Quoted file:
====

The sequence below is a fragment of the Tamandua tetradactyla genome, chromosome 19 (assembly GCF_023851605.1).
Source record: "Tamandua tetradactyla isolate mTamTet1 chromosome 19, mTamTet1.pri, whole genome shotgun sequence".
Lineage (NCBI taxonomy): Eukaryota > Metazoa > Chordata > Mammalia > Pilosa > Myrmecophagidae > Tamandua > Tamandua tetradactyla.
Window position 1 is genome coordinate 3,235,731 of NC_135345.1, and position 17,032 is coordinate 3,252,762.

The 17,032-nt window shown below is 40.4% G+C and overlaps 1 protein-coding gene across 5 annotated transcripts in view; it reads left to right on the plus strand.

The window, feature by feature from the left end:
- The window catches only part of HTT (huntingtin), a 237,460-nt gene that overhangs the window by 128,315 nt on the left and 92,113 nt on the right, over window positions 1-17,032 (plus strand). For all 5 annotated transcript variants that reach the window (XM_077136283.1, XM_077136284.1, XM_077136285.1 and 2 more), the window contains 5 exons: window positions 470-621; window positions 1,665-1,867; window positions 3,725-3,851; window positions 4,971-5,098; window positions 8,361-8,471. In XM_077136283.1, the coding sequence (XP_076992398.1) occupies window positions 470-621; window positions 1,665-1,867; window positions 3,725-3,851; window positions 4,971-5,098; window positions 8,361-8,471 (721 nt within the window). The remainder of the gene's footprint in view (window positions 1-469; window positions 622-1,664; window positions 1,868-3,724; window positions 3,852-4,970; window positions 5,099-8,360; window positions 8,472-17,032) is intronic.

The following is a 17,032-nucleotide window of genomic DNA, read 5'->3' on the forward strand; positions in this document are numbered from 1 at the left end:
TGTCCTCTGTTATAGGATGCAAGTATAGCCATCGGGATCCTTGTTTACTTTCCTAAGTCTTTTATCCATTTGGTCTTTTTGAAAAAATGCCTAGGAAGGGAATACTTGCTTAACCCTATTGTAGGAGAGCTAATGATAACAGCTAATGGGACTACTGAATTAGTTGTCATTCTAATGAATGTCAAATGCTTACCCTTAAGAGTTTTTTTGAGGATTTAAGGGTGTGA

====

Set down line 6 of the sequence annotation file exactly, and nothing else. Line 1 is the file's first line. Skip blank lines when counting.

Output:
The window, feature by feature from the left end: